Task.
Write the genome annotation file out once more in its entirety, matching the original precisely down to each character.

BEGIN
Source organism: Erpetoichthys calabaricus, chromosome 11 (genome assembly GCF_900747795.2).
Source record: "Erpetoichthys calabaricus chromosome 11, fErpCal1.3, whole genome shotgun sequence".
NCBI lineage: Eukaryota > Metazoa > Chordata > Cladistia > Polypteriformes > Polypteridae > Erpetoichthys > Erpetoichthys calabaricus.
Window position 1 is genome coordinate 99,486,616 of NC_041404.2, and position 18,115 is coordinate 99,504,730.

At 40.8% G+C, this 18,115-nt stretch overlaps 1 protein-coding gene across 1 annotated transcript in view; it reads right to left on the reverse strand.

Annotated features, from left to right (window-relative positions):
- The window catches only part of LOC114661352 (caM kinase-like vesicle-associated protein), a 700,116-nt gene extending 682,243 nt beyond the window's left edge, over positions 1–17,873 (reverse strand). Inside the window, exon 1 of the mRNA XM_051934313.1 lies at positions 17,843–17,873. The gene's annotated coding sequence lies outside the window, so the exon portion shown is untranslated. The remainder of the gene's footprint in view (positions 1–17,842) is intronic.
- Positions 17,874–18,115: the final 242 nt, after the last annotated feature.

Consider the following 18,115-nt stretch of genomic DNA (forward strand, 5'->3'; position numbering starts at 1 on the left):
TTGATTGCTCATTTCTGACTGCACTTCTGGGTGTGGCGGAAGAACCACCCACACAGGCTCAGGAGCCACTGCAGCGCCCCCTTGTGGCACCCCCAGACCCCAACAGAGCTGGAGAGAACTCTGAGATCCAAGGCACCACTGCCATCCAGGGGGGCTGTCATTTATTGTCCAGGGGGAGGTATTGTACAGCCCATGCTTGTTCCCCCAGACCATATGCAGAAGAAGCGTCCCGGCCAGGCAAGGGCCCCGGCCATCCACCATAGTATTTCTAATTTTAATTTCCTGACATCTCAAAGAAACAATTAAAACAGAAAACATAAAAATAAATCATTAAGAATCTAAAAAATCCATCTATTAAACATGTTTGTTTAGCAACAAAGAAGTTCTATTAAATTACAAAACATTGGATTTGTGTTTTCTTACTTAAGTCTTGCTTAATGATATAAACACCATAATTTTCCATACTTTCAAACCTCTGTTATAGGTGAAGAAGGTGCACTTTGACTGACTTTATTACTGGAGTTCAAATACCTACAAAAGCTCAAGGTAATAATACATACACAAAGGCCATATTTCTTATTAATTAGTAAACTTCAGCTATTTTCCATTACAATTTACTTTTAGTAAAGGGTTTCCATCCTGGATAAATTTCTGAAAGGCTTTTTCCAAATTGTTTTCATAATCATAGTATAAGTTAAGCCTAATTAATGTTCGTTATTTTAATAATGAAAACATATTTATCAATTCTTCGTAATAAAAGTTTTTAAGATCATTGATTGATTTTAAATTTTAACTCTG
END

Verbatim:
Source organism: Erpetoichthys calabaricus, chromosome 11 (genome assembly GCF_900747795.2).
Source record: "Erpetoichthys calabaricus chromosome 11, fErpCal1.3, whole genome shotgun sequence".
NCBI lineage: Eukaryota > Metazoa > Chordata > Cladistia > Polypteriformes > Polypteridae > Erpetoichthys > Erpetoichthys calabaricus.
Window position 1 is genome coordinate 99,486,616 of NC_041404.2, and position 18,115 is coordinate 99,504,730.

At 40.8% G+C, this 18,115-nt stretch overlaps 1 protein-coding gene across 1 annotated transcript in view; it reads right to left on the reverse strand.

Annotated features, from left to right (window-relative positions):
- The window catches only part of LOC114661352 (caM kinase-like vesicle-associated protein), a 700,116-nt gene extending 682,243 nt beyond the window's left edge, over positions 1–17,873 (reverse strand). Inside the window, exon 1 of the mRNA XM_051934313.1 lies at positions 17,843–17,873. The gene's annotated coding sequence lies outside the window, so the exon portion shown is untranslated. The remainder of the gene's footprint in view (positions 1–17,842) is intronic.
- Positions 17,874–18,115: the final 242 nt, after the last annotated feature.

Consider the following 18,115-nt stretch of genomic DNA (forward strand, 5'->3'; position numbering starts at 1 on the left):
TTGATTGCTCATTTCTGACTGCACTTCTGGGTGTGGCGGAAGAACCACCCACACAGGCTCAGGAGCCACTGCAGCGCCCCCTTGTGGCACCCCCAGACCCCAACAGAGCTGGAGAGAACTCTGAGATCCAAGGCACCACTGCCATCCAGGGGGGCTGTCATTTATTGTCCAGGGGGAGGTATTGTACAGCCCATGCTTGTTCCCCCAGACCATATGCAGAAGAAGCGTCCCGGCCAGGCAAGGGCCCCGGCCATCCACCATAGTATTTCTAATTTTAATTTCCTGACATCTCAAAGAAACAATTAAAACAGAAAACATAAAAATAAATCATTAAGAATCTAAAAAATCCATCTATTAAACATGTTTGTTTAGCAACAAAGAAGTTCTATTAAATTACAAAACATTGGATTTGTGTTTTCTTACTTAAGTCTTGCTTAATGATATAAACACCATAATTTTCCATACTTTCAAACCTCTGTTATAGGTGAAGAAGGTGCACTTTGACTGACTTTATTACTGGAGTTCAAATACCTACAAAAGCTCAAGGTAATAATACATACACAAAGGCCATATTTCTTATTAATTAGTAAACTTCAGCTATTTTCCATTACAATTTACTTTTAGTAAAGGGTTTCCATCCTGGATAAATTTCTGAAAGGCTTTTTCCAAATTGTTTTCATAATCATAGTATAAGTTAAGCCTAATTAATGTTCGTTATTTTAATAATGAAAACATATTTATCAATTCTTCGTAATAAAAGTTTTTAAGATCATTGATTGATTTTAAATTTTAACTCTG